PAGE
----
- Changes to non-spousal inherited IRA rules could big huge implications for those with such accounts.
- Non-spousal inherited IRAs can no longer be passed down virtually forever.
- Running simulations of taking the distributions in various ways is the best way to find out what's best for your specific situation.
Under the new rules, there's a clock ticking on non-spousal inherited IRAs.
It used to be--and still is, in the case where the original owner of the IRA died before the end of 2019--that owners of traditional IRAs inherited from someone other than the original owner's spouse only had to take annual required minimum distributions. Otherwise, an IRA could be passed on, theoretically, for generations.
It's different now. If the original owner passed away January 1 of this year or later, the assets inherited by the non-spouse need to be depleted (and taxed, as income) within 10 years (with some exceptions).
As before, the beneficiary sets up an inherited IRA account--separate from any other IRA accounts they may have, so as not to comingle the assets. Once that's complete and the assets have been moved over, the beneficiary has to start thinking about how to take the assets.
They have a few options. They could say, "I'll take all of it now, thank you," and be done with it. Unless they're really desperate for the money, though, that's a bad idea, because of the income taxes the move will generate.
The beneficiary could instead just keep an eye on the 10-year clock and take the money at random intervals. A little bit this year, skip next year, a lot a few years later--any combination at all, really, as long as it's all done within 10 years. This method could make sense if the inheritor's regular sources of income are irregular. Perhaps the beneficiary is a gig-economy worker, or an independent contractor who goes through boom-and-bust times. In the boom years, they might minimize or skip the withdrawals from the IRA because they don't need the money and want to keep income taxes as low as possible. In leaner times, they might lean on the IRA a bit more.
Robbing The Future To Pay the Present
There's no reason to withdraw money that you don't really need from an IRA. Yes, you could simply take the money and put it back to work in the stock market in a taxable account. But then you've arguably penalized yourself in multiple ways. You'll have to pay income taxes on income you didn't really need, as we just mentioned. But what could be an even bigger deal is that, in taking the money out of the IRA, you're stealing from your future by removing the possibility of tax-deferred growth in those investments. If you do take the money and invest it in a taxable account, any gains you realize--and you might realize gains whether you want to or not, if you invest in mutual funds--will be taxable. That wouldn't happen if you left the money in the IRA.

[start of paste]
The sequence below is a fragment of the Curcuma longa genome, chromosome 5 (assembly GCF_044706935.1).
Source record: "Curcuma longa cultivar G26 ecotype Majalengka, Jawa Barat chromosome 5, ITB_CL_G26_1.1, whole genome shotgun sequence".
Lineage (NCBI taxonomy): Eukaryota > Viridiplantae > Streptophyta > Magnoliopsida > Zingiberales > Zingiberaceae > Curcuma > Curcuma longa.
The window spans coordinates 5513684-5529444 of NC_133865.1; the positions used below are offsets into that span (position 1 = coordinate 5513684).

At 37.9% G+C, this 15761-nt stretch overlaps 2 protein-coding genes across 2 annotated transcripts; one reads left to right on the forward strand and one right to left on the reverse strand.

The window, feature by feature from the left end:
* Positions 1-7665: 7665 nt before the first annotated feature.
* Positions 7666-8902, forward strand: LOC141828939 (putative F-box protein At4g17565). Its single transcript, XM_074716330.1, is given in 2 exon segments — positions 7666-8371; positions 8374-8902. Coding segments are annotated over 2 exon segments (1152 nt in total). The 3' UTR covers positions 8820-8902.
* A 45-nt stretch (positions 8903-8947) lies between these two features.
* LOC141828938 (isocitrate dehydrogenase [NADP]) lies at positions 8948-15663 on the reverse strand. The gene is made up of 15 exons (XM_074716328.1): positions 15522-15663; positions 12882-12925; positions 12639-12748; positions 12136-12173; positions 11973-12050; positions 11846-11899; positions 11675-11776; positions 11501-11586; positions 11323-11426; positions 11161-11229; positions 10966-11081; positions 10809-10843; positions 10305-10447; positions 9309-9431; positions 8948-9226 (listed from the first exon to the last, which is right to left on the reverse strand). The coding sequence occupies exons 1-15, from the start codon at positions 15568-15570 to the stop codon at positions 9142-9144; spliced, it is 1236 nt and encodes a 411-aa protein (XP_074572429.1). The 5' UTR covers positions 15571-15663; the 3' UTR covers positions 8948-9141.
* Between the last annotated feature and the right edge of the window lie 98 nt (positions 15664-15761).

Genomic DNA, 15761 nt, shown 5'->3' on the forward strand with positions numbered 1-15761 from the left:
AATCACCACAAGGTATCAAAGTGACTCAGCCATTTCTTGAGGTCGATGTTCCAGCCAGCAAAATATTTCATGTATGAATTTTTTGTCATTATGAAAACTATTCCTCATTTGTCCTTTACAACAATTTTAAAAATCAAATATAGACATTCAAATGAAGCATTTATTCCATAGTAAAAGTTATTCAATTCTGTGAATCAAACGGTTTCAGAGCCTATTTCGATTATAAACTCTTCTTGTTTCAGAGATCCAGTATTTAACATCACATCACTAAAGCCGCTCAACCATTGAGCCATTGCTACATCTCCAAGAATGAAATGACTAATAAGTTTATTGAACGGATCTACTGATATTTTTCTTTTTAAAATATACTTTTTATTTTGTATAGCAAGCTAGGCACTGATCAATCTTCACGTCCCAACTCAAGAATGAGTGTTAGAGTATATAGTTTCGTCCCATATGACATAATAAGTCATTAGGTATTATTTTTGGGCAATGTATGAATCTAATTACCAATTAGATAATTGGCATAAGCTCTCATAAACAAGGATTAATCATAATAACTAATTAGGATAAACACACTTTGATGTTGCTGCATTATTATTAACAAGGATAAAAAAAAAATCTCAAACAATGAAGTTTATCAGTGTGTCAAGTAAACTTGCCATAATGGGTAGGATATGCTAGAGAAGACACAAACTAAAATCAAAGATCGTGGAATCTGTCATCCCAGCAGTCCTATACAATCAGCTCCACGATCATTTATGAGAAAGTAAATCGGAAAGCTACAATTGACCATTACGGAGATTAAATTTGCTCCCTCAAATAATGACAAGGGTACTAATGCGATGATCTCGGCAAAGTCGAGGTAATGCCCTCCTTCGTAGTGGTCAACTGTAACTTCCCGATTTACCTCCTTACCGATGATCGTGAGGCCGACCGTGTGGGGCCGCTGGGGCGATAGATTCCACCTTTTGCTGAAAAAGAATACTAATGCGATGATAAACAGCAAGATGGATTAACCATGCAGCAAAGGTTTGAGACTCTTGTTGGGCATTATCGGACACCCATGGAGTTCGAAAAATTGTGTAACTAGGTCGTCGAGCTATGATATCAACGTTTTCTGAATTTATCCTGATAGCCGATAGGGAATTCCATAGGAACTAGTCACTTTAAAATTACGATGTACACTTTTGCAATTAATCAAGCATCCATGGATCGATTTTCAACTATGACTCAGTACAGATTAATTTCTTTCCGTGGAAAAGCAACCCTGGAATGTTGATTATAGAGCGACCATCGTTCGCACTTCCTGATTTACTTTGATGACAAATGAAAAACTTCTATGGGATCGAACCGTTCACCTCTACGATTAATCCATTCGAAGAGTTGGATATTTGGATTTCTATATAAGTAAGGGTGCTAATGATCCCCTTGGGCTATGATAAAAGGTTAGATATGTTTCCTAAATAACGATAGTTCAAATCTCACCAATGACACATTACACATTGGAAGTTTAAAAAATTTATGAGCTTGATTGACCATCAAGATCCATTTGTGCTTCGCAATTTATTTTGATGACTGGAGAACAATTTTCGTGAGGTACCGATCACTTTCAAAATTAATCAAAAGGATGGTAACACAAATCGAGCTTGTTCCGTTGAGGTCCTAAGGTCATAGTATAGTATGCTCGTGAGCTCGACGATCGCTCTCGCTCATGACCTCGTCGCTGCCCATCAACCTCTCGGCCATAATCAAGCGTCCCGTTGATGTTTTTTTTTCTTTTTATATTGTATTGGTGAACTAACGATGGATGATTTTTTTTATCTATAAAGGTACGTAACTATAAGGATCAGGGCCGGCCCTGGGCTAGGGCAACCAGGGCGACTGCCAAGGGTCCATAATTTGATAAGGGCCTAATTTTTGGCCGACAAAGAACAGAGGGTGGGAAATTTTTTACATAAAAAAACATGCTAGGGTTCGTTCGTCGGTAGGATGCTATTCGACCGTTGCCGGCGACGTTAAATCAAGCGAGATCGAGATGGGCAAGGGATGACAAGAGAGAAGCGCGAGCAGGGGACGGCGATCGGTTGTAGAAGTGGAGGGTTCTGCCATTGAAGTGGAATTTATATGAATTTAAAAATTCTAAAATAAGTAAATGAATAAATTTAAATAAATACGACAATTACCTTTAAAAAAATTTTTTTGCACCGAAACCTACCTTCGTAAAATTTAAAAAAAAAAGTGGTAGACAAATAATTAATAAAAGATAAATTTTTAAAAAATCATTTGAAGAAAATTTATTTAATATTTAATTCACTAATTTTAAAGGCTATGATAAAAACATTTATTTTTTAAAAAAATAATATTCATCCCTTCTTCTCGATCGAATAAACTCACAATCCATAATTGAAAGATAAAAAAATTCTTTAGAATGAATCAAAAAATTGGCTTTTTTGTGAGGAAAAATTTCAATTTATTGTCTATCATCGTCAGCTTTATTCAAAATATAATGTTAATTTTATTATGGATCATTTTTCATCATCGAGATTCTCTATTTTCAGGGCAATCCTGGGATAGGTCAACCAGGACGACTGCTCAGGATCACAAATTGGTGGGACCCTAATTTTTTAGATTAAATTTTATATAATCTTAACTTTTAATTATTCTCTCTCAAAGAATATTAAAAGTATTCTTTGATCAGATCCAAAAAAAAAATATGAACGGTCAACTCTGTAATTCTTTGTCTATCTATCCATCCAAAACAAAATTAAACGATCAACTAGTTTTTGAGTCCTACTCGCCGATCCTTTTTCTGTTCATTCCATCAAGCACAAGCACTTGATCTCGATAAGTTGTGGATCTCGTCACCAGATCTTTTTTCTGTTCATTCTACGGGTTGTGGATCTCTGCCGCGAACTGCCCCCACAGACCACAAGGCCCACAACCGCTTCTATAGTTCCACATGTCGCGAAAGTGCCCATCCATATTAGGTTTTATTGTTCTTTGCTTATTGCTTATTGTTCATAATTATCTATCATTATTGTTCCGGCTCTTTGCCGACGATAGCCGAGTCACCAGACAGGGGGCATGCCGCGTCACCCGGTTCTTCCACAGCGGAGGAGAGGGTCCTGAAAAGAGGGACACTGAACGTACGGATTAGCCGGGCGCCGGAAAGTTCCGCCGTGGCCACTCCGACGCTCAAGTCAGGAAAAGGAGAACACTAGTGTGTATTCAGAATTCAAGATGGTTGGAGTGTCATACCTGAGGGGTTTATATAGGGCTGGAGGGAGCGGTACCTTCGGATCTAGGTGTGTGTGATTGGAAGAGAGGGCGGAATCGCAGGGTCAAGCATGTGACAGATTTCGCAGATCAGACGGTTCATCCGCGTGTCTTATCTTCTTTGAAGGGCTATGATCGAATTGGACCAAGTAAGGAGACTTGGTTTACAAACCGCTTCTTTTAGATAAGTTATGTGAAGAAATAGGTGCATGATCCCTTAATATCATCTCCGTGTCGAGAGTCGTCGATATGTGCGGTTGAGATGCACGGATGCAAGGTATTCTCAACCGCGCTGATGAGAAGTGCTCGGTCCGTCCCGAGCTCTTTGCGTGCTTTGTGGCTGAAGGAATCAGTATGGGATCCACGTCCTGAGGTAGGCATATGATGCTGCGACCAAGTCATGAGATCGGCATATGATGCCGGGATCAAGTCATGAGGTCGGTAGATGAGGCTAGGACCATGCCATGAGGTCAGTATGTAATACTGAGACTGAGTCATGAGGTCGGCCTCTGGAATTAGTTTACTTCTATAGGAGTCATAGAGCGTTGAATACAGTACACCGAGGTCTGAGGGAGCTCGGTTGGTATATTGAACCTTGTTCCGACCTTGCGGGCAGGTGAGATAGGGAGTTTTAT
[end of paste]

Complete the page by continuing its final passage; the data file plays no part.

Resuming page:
Those are two ways to do it. There are two more. The first is waiting until the last possible moment to take the money. This is tax deferral to the extreme, and really the whole point of an IRA. The other is to take a certain portion of the account each year over the ten-year period. You would start with one tenth, then one ninth the next year, then one eighth, and so on until the account is depleted.
WealthTrace allows you to simulate the distributions from an inherited IRA in a few different ways.WealthTrace allows you to simulate the distributions from an inherited IRA in a few different ways.
With these last two options, the benefit of the former is clear: When it comes to taxes, paying them later is always better. The benefit of the latter is that it's a somewhat predictable stream of cash flows, though subject to the whims of the market just as any investment is. We thought it would be useful to simulate both of these methods under different circumstances and see which would be best for a retirement plan.
What's The Best Way?
Let's run through an example using the WealthTrace Planner. A couple in their early 50s believes they will be inheriting an IRA--worth about $500K now--in about eight years. They are trying to determine the best way of drawing down on that money, which will almost surely grow in value between now and then, when the time comes. Leaving out that anticipated inheritance, the couple has around $640,000 in taxable investments in various asset classes. They plan to retire relatively early, in about 10 years.
If they take the lump sum option, their plan has a 73% chance of succeeding, according to a Monte Carlo simulation:
However, if they take the distributions over 10 years, things look a lot better for them:
Results May Vary
So why the big difference? When we added this feature into WealthTrace, we figured taking the lump sum at the end of the period would nearly always be better. But here we are with a situation where that is not the case. If we were to dig into it further, we would probably find that this couple simply needed the money each year over the 10-year period to cover expenses. Without it (or, rather, if they wait to take it all at the last minute), they have some lean years, reducing their plan's probability of success.
Taking the distributions over the ten-year period (with five of those years shown here) means the funds are available for use to pay living expenses and taxes.
It probably also doesn't help that, under the lump-sum option, the taxes are more than double what they are under the 10-year option. Taxes are deferred, yes, but the distribution is quite large due to compounding of total returns, so the tax rate scales up.
Depending on, well, lots of factors--other sources of income, for example, or one's timeframe--the results will vary. As with so many things investment related, it's best to have a way to run some simulations before making a choice you might regret.
How will your investments and retirement plan hold up under various scenarios? Sign up for a free trial of WealthTrace to find out.